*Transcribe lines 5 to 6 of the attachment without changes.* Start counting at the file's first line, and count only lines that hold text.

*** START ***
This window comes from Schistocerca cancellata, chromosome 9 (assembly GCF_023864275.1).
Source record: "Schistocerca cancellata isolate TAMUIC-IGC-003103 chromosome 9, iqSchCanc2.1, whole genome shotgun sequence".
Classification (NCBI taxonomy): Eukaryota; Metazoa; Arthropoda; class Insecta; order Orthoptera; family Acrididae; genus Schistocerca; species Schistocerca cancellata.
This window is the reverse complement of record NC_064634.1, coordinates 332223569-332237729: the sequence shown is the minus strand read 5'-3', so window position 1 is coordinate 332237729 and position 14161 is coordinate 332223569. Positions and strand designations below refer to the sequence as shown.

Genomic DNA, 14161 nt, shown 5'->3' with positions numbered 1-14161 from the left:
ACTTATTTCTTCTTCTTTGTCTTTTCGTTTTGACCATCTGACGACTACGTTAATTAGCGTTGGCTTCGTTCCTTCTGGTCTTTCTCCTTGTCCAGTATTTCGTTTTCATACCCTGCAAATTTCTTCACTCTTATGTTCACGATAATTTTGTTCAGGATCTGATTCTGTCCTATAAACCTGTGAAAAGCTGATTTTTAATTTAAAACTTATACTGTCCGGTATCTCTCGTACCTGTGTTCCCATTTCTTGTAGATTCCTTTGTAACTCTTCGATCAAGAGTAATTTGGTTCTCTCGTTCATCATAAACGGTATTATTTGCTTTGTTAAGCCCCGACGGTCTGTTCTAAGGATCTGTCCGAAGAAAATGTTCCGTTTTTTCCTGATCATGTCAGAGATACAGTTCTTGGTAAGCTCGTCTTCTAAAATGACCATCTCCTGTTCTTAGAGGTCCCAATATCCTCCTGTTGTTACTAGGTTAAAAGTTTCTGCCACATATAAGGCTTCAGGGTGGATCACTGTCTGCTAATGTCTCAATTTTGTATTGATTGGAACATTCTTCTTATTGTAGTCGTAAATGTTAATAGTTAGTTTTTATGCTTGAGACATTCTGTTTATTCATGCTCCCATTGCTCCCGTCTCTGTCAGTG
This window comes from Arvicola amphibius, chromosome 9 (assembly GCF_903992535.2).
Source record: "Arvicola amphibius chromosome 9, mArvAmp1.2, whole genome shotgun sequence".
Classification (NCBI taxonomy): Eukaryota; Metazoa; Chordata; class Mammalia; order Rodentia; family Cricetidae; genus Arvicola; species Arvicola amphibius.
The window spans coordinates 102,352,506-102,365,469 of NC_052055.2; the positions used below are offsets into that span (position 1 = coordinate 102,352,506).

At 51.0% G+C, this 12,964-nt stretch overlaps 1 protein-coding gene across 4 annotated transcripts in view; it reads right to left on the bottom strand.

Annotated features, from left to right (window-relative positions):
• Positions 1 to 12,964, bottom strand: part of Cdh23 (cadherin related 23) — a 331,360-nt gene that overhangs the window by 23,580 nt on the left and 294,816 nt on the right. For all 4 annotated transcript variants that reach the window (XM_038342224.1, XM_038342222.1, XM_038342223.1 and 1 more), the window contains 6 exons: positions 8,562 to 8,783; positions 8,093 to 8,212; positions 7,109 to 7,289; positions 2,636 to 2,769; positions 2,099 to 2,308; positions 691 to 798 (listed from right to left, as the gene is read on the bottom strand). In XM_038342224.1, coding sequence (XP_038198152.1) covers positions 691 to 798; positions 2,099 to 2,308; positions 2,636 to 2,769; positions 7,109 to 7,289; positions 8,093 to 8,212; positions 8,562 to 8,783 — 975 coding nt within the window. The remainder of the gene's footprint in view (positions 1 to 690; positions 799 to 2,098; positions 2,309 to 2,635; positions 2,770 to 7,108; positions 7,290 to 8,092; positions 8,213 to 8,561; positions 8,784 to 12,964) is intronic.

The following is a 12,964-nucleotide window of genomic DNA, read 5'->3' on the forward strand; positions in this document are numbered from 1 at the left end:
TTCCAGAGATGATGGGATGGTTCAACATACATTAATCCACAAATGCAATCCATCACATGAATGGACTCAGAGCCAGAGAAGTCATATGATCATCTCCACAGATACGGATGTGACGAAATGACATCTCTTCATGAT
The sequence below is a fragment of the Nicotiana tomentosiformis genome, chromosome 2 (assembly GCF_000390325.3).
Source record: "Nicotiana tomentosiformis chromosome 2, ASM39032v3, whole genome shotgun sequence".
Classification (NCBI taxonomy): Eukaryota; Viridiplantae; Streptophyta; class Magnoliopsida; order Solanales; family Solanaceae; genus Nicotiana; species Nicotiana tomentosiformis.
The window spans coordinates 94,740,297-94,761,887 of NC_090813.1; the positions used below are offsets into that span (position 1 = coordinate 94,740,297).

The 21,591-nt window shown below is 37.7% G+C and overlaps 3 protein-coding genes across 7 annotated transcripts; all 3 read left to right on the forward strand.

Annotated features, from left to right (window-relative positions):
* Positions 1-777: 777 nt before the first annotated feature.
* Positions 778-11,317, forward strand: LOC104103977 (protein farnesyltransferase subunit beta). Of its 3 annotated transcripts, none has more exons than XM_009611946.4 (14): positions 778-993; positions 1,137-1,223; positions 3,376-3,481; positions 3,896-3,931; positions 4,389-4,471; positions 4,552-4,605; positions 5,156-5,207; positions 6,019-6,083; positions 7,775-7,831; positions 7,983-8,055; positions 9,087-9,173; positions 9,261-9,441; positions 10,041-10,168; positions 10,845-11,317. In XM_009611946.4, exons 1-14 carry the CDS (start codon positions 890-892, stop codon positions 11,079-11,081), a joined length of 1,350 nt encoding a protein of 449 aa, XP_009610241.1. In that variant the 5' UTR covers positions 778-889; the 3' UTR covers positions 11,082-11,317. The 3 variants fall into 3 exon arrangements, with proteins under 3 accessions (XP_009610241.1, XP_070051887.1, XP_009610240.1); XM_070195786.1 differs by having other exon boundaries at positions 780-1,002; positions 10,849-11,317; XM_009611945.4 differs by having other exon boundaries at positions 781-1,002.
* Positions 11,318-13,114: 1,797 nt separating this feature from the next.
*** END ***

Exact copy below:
Genomic DNA, 14161 nt, shown 5'->3' with positions numbered 1-14161 from the left:
ACTTATTTCTTCTTCTTTGTCTTTTCGTTTTGACCATCTGACGACTACGTTAATTAGCGTTGGCTTCGTTCCTTCTGGTCTTTCTCCTTGTCCAGTATTTCGTTTTCATACCCTGCAAATTTCTTCACTCTTATGTTCACGATAATTTTGTTCAGGATCTGATTCTGTCCTATAAACCTGTGAAAAGCTGATTTTTAATTTAAAACTTATACTGTCCGGTATCTCTCGTACCTGTGTTCCCATTTCTTGTAGATTCCTTTGTAACTCTTCGATCAAGAGTAATTTGGTTCTCTCGTTCATCATAAACGGTATTATTTGCTTTGTTAAGCCCCGACGGTCTGTTCTAAGGATCTGTCCGAAGAAAATGTTCCGTTTTTTCCTGATCATGTCAGAGATACAGTTCTTGGTAAGCTCGTCTTCTAAAATGACCATCTCCTGTTCTTAGAGGTCCCAATATCCTCCTGTTGTTACTAGGTTAAAAGTTTCTGCCACATATAAGGCTTCAGGGTGGATCACTGTCTGCTAATGTCTCAATTTTGTATTGATTGGAACATTCTTCTTATTGTAGTCGTAAATGTTAATAGTTAGTTTTTATGCTTGAGACATTCTGTTTATTCATGCTCCCATTGCTCCCGTCTCTGTCAGTG